Moment Princess Diana Was Rushed by Obsessive Fan Goes Viral 

The moment Princess Diana suffered a serious security breach on a royal engagement in 1989, when a man broke through a crowd and attempted to grab her, has gone viral on social media after footage was uploaded to TikTok.

The event, which prompted an assessment of royal security measures, took place on April 13, 1989, when Diana was undertaking a solo visit to the county of Northumberland.

The would-be-attacker was apprehended at the scene and later identified as 57-year-old Ted Adcock, who in the previous year had publicly groped American Olympian Florence Griffith Joyner's breast at a sports event.

Princess Diana Northumberland Attack 1989
Princess Diana in January 1990, and (inset) the princess during a visit to Northumberland where Ted Adcock rushed her from the crowd, in April 1989. Tim Graham Photo Library via Getty Images/ Princess Diana Archive/Getty Images

The video, uploaded to TikTok by user dianaspencerparis, has been viewed over 300,000 times in 28 hours and received in excess of 35,000 likes and 100 comments.

Many fans of the royal have praised her reserve under the intense circumstances, with one TikTok user commenting: "She just goes on so gracefully."

"Diana being so unfazed tho," wrote one, with another adding: "She wasn't scared see her face."

A number of comments highlighted that the attacker appeared to want to hug more than harm the princess. "I don't think the man attacked her, I think he just wanted to hug her," one posted.

Following the altercation, Diana continued with her walkabout, going on to meet more of the crowds who had gathered to see her.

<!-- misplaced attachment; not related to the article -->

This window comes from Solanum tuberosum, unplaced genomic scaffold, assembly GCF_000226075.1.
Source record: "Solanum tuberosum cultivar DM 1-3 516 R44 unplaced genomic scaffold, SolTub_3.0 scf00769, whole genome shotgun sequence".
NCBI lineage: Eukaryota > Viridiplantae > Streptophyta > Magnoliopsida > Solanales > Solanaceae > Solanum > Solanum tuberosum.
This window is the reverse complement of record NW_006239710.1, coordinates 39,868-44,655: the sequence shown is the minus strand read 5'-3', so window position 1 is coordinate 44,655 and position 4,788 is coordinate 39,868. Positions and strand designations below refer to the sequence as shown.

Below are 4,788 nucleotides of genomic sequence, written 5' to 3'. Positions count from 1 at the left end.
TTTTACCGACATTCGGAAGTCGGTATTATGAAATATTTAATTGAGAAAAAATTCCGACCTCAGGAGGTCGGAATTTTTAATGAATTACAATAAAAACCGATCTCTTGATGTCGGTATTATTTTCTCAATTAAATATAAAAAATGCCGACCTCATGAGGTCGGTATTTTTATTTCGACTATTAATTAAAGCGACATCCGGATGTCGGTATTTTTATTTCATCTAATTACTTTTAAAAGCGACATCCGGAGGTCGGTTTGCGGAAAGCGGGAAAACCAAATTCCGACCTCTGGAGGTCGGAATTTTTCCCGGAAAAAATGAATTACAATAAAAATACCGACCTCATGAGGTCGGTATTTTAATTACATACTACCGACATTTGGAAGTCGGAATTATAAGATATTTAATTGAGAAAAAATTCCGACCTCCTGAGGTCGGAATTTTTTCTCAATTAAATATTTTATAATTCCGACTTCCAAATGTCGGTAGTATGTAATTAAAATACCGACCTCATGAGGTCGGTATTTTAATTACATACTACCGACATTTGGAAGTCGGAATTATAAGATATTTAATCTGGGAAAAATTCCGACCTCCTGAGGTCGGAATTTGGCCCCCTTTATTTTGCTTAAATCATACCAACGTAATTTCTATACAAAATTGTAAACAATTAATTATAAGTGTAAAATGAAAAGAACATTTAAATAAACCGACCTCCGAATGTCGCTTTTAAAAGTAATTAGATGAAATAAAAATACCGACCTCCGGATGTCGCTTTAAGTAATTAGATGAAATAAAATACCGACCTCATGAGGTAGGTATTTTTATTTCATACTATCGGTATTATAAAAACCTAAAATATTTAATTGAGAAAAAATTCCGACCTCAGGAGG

Adcock was cautioned by police and later tracked down by the British press. "I fancy the Princess. Put it that way," he said, per The Daily Mirror on April 14 1989. "I might have been in the process of trying to give her a hug. She is an attractive woman, but I didn't realise it would end like this."

"I have always been a great admirer of the princess," he continued. "If I caused her distress I am very, very sorry. I still can't say why I did it. Although I may seem calm on the outside, there is turmoil inside. But I would never harm anyone."

Adcock developed a history of assaulting women. In the same year, following his rush at Princess Diana, Adcock is reported to have sexually assaulted a saleswoman, which saw him sentenced to two years probation. In 1990, he made the front pages again for grabbing marathon runner Veronique Marot while she was preparing for a race.

Adcock was imprisoned later that month and was ordered to seek medical help after going on to assault two prison staff members while they were carrying out their duties.

Princess Diana Northumberland Attack 1989
Princess Diana photographed as Ted Adcock rushed at her from a crowd in Northumberland, April 13, 1989. Princess Diana Archive/Getty Images

Though his intention is not believed to have been to commit an act of violence against Diana, that a member of the public was able to get within touching distance of her while being protected by royal security sparked a number of fears for her safety. The front page of The Daily Mirror led with: "Di's Terror: The split second yesterday when the princess could have been murdered."

A number of public security threats were launched at the royals in the 1980s and 1990s. In 1981 Queen Elizabeth II was fired at by a member of the crowd waiting in The Mall as she rode her horse to the Trooping the Colour parade. Marcus Sarjeant was identified as the shooter, who fired blank rounds close to the queen, causing her horse to shy. The monarch carried on with the event and Sarjeant was eventually charged under the 1842 Treason Act.

In 1994, the then-Prince Charles was the target of a similar incident. While visiting Australia, the royal was on stage about to deliver a speech when a young student rushed the stage and fired two blank shots from a revolver.

Charles appeared unfazed as university student David Kang was apprehended by security. Kang said his intention was not to harm the prince, but to make a political stunt to draw attention to the treatment of Cambodian refugees in Australia.

James Crawford-Smith is Newsweek's royal reporter based in London. You can find him on Twitter at @jrcrawfordsmith and read his stories on Newsweek's The Royals Facebook page.

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